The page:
European Open recap: Humbert back from the brink, De Minaur regains form
- 25 Oct 2020
• Rising star Humbert picks up his second Tour title
It was career title No 2 for Humbert, who had previously triumphed earlier this season in Auckland. This one came at the European Open in Antwerp, where the 22-year-old Frenchman got the best of Alex de Minaur 6-1, 7-6(4) after one hour and 37 minutes. Humbert saved both of the break points he faced, holding all 10 of his service games.
Although Sunday’s final was mostly straightforward, it certainly wasn’t smooth sailing for the world No 38 the entire way….
• Best match: Humbert saves four match points in dramatic semi-final win
An instant classic in the semi-final saw Humbert emerge victorious against Britain’s Dan Evans following a three-hour, 12-minute tussle. After falling behind a set early, Humbert had to fight back with his back against the wall in the second, saving a total of four match points — including three in a row from 6-3 down in the second-set tiebreaker. He took the momentum to break early in the third and wrapped up an improbable comeback 4-6, 7-6(7), 6-4.
The other semi-final between De Minaur and Grigor Dimitrov wasn’t bad, either!
• Key moments, performances and trends set
Humbert’s hopes for Australian Open seeding Humbert went into the week ranked No 38 in the world. With the Antwerp title, he will rise to No 32, which is important because that would guarantee him a seeded spot at the Grand Slams, starting at the Australian Open in Melbourne in January.
Demon’s hot form Coming off a UTS3 victory that saw him become the youngest champion at the event, De Minaur seemed to have fallen in love with the Antwerp venue. The Australian was able to ride the form he found in the quick-fire format to reach the final of the European Open one week later.
Raonic’s injury concerns Milos Raonic has been all too familiar with injuries throughout his career. Following a stellar showing in St Petersburg that saw him make the semi-finals, the Canadian had to pull out before his quarter-final in Antwerp against Dimitrov. The injury was reported as an abdominal strain.
• Mind the stat: 26 break points saved (out of 32)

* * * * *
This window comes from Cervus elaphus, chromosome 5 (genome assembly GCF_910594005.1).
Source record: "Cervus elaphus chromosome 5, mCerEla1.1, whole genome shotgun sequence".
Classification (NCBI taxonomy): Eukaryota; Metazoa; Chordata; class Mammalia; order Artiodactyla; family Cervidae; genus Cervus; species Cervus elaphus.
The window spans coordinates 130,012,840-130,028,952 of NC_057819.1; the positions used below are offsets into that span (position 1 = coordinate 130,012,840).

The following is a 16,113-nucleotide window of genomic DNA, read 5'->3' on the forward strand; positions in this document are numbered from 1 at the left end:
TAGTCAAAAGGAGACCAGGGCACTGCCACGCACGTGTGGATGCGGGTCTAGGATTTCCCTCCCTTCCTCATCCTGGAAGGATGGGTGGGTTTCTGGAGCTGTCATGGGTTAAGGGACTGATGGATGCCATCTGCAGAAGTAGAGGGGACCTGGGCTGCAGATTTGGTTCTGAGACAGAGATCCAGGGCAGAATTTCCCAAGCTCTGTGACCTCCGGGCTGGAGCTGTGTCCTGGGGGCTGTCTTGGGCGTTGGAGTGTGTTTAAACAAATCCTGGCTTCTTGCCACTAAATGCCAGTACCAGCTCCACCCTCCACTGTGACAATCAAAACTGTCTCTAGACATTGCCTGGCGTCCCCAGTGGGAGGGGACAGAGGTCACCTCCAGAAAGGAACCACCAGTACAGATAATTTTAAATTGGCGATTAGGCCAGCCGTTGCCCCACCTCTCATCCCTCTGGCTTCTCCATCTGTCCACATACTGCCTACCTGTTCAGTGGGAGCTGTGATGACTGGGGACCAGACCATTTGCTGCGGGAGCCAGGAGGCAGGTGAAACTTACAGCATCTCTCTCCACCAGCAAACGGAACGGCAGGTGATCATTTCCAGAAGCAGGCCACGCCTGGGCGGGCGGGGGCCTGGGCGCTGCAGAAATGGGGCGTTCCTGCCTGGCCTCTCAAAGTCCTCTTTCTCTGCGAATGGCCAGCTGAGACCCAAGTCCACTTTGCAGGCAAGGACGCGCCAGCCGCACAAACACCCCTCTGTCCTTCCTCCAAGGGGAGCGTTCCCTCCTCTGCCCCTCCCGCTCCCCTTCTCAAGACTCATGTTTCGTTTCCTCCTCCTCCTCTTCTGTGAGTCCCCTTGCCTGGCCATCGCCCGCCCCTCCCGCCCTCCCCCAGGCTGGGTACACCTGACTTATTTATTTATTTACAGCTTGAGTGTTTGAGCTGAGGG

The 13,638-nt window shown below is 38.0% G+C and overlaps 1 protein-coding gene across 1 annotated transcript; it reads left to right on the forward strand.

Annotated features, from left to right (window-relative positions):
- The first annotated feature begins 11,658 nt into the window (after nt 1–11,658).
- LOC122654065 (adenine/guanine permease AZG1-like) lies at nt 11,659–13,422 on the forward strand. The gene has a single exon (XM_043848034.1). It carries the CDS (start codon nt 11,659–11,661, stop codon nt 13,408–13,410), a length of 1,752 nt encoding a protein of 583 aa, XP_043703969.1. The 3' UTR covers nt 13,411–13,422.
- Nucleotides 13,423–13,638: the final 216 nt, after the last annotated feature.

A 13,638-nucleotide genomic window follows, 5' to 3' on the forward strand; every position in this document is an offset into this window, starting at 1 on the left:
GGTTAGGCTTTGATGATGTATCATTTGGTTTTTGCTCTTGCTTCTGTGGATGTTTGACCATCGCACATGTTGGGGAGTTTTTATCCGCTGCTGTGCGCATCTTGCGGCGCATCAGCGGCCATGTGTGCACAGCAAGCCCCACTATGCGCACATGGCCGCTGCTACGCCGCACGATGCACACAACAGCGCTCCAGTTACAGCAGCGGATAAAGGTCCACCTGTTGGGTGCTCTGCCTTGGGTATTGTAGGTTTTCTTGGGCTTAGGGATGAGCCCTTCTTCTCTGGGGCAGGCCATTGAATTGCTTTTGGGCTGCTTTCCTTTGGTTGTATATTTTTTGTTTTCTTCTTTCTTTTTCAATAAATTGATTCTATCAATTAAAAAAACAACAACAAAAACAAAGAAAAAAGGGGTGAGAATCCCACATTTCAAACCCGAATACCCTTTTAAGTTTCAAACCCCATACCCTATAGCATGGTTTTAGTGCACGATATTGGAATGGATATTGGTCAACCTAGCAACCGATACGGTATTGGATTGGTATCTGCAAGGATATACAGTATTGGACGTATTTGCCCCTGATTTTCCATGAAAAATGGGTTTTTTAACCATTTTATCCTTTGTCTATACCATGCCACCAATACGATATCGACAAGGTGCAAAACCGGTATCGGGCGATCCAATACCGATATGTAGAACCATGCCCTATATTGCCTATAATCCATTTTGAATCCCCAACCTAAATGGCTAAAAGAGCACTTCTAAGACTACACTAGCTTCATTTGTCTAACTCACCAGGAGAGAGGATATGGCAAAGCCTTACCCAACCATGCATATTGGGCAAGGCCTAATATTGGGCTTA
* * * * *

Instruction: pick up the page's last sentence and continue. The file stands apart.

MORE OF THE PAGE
Humbert saved an incredible 26 of 32 break points throughout his five matches during the tournament. He also played three tiebreakers in Antwerp and won all of them – 7-2 in the quarter-finals against Lloyd Harris 9-7 in the semis against Evans and 7-4 in the title match against De Minaur. Humbert is 6-0 in his last six tiebreakers on the ATP Tour.
Players to save match point(s) on their way to a title in 2020:
— Tennis TV (@TennisTV) October 25, 2020
• The punchline, by angry Karen Khachanov
Karen Khachanov was the centre of attention in his match against Evans, during which he had an on-court outburst at chair umpire Adel Nour. After a forehand that was several inches inside the baseline, Nour overruled it from the chair. There was no Hawkeye in Antwerp, so there was nothing Khachanov could do about the situation.
Even Evans acknowledged the absurdity, but he benefitted from another call that went his way at 7-7 in the second-set tiebreak. That prompted the Russian to kick the net and hit his racquet against the umpire’s chair after losing the second set. An early break in the third spelled the end for Khachanov, who apologised afterwards, even though it was perhaps Nour who had even more to apologise for.
— Karen Khachanov (@karenkhachanov) October 24, 2020
• Picture of the week : Zizou Bergs, what a thrill
One of the biggest stories of the week was Belgium’s own Zizou Bergs. At 21 years old, ranked No 528, and having never played a match on the main tour, Bergs was relatively unknown prior to the 2020 European Open. But he made a name for himself by upsetting Albert Ramos-Vinolas in round one and then pushing Khachanov in a tight three-setter. Bergs captivated the crowd (before fans were disallowed on Saturday and Sunday) with both his play and his emotion.
Zizou Bergs celebrating his first career ATP MD win.
— José Morgado (@josemorgado) October 20, 2020
• Question for the future : Humbert or de Minaur ?
Whose overall career stock are you buying: Humbert’s or de Minaur’s?
One year younger than Humbert at 21, De Minaur has enjoyed far more Grand Slam success. He has reached at least the third round at three of the four, including fourth round (2019) and quarter-final (2020) performances at the US Open. Despite Sunday’s setback, De Minaur still leads Humbert in ATP titles (three to two). Humbert, however, is a bigger and more powerful player who can take matters into his own hands whereas De Minaur is always going to be a counter-puncher. Tennis coach Kamau Murray – who was commentating on Sunday’s final for Tennis Channel – picked Humbert for this question. But it’s very much up for debate, because both up-and-comers clearly have a lot of upside.